by Nelda Rachels
A town never dies as long as there are people who remember it, and people who are willing to record and read about those memories. Vivian Rickman, a Palmersville resident, remembers her visits to Austin Springs back when it was still a thriving community.
When Mrs. Rickman was a child, tourists were no longer coming for the healing effects of the mineral spring, but locals still went there to shop. Mrs. Rickman says that going to the larger and farther away town of Dresden was a real treat, which usually only happened when relative Charlie Stephenson took her and her family in his Model T. Since she lived at Fairview, only about five miles from Austin Springs, it was closer to go there in the family wagon.
George Harris owned one of the two general mercantile stores popular during Mrs. Rickman’s day. The Johnson brothers, Clyde and Chap owned the other. A 1931 article written by local correspondent Ela Frields mentions the Harris Brothers laying the foundation for a general merchandise store. Residents remember it as being the larger of the two stores. Mrs. Rickman liked buying a soda pop for five cents or buying clothes in the Harris store. One year, her parents bought her a fur coat with shiny brass buttons. Sometimes the family would walk on the boardwalk over to Sam Dudley’s place to buy some healing salve.
Howard Harris, former postmaster at Dukedom and a relative of the now deceased George Harris, remembers that George had quite a sense of humor. Mr. Harris told me this story: One day, a woman sent her child to George’s store to buy some sugar. The sugar was in a barrel, so some had to be scooped out, weighed, and packaged. As a joke, Harris packaged sand instead of sugar and sent it home by way of the child. Later, the woman came back in with her “sugar” and stated that she had decided she didn’t want any sugar after all. And before George could stop her, she had dumped her package of sand back into his barrel of sugar. The joke was on him! Mr. Harris told other delightful tales on George. It must have been a fun place to shop. No wonder Mrs. Rickman liked to go there.
Ela Frields reported in a February 3, 1931 article in the Dresden Enterprise and Sharon Tribune that the Johnson General Store had been burglarized on the previous Sunday. The thieves had stolen overalls, shirts, cigars, cigarettes, cheese, and money. In this same article, Mrs. Frields reported that the old Austin Springs Hotel (mentioned in the last article) built “some forty years” before had burned down due to a kitchen flue fire. By this time, tourists were no longer using the hotel as a place to stay. The campground near the Springs, too, was no longer in use. Instead, the hotel had been converted into a dwelling. Luckily, the then current residents Dewey Ainley and family escaped and were later installed in Mrs. Lottie Cantrell’s tenant house. Howard Harris remembers watching the hotel burn from a window of his home when he was just five years old.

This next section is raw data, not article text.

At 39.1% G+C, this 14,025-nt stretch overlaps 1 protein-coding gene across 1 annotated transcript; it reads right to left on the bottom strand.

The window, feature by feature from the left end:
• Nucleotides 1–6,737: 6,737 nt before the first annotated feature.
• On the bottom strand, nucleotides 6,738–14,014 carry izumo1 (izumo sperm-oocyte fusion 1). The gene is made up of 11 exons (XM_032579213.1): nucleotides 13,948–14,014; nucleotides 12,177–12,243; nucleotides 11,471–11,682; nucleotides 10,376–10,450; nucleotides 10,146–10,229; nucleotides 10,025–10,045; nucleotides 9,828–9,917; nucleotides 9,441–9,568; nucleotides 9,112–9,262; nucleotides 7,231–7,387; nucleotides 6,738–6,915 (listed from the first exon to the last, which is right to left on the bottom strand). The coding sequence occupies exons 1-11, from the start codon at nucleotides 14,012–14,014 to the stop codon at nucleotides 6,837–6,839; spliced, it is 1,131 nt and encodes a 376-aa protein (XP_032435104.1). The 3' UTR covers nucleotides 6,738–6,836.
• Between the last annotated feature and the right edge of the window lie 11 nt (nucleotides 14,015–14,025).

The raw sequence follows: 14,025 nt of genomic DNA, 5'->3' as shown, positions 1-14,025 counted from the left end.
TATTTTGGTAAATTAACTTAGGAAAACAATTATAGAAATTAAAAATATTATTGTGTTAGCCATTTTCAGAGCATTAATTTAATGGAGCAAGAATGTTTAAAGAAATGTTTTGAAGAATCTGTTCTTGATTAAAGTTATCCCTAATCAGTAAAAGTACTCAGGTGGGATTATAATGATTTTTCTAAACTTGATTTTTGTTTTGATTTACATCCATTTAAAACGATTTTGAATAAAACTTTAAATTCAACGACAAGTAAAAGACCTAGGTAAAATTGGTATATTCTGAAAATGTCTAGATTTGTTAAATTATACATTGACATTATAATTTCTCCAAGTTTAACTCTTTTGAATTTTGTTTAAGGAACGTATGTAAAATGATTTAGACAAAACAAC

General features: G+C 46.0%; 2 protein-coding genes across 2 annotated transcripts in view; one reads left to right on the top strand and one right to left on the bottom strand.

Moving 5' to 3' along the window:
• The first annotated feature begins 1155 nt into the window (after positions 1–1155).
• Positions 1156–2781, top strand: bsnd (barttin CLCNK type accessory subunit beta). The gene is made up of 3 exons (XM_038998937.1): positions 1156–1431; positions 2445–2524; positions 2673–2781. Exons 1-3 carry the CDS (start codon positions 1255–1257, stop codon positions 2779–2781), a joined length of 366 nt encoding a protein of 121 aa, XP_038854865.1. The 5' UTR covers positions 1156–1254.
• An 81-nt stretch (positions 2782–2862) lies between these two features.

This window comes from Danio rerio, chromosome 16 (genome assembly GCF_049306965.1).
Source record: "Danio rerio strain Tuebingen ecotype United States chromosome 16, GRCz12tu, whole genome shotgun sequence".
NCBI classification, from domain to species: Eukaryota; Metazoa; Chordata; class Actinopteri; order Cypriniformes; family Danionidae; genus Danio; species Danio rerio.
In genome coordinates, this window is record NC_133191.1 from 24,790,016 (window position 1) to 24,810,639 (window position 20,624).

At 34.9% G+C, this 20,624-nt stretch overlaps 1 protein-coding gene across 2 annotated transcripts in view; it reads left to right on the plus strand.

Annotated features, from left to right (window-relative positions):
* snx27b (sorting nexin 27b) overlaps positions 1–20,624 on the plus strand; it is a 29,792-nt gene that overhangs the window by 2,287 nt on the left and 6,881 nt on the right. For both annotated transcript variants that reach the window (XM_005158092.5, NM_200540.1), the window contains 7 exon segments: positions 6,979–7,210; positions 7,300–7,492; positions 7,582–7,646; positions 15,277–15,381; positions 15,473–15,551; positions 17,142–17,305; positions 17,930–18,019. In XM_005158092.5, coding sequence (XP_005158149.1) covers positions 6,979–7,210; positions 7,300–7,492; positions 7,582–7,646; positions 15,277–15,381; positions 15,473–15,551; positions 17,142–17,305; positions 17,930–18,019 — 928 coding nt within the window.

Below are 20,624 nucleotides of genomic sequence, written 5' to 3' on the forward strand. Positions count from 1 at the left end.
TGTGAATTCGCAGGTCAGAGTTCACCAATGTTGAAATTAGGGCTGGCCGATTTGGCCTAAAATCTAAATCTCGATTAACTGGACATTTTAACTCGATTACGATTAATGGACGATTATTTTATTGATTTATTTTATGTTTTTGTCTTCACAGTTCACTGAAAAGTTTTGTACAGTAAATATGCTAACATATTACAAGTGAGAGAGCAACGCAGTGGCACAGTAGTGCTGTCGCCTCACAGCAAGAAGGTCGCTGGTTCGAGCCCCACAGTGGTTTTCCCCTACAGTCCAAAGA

There continued to be stores and businesses after the hotel’s burning. Perhaps a “hall of fame” of a few of the former owners and residents should be remembered here. Clarence Berryman, and later, Bant Hall, owned a blacksmith shop. Carey Frields owned a sawmill, Charlie Vincent cut hair in 1946 for twenty-five cents, and George Harris and the Johnson Brothers owned the two mercantiles. There was also a beer-joint, cream station, gristmill, switchboard, and probably several other businesses. There was also a string band consisting of Carey Frields and Charlie Vincent, violinists; Delmas Copeland and Bant Hall, guitarists; and Chap Johnson on harmonica. Other early residents of the area had last names like Acree, Murrell, Austin, McGuire, Bynum, Dunn, Gargis, Farmer, and Stunson.
The Decline of Austin Springs probably began when the last tourist came and put his or her jug down into the spring. After that, the decline was steady. With the advent of cars and the ensuing mobility, small towns could no longer compete with larger nearby towns that had better buying and job opportunities for the public. One by one the stores and businesses dwindled away as the population began traveling away to do their shopping elsewhere. In addition, as Mrs. Rickman said, “The people just faded away and so did the town.”
Even the mineral spring is no longer there. It is buried somewhere under the bridge structure nearby. Community members remember that the highway department reworked the road and bridge several years back and covered it up. Some still aren’t happy about that event. Even the road, which cut through the main part of town, is no longer there. Only the trail in tall grass marks the spot where Mrs. Rickman used to walk the boardwalk to Sam Dudley’s place. However, there are still several homes clustered nearby, along with an empty store, built in the sixties. Austin Springs may have declined from what it once was, but it hasn’t fallen. The community still exists in the people who live there and in the memories they share about the past.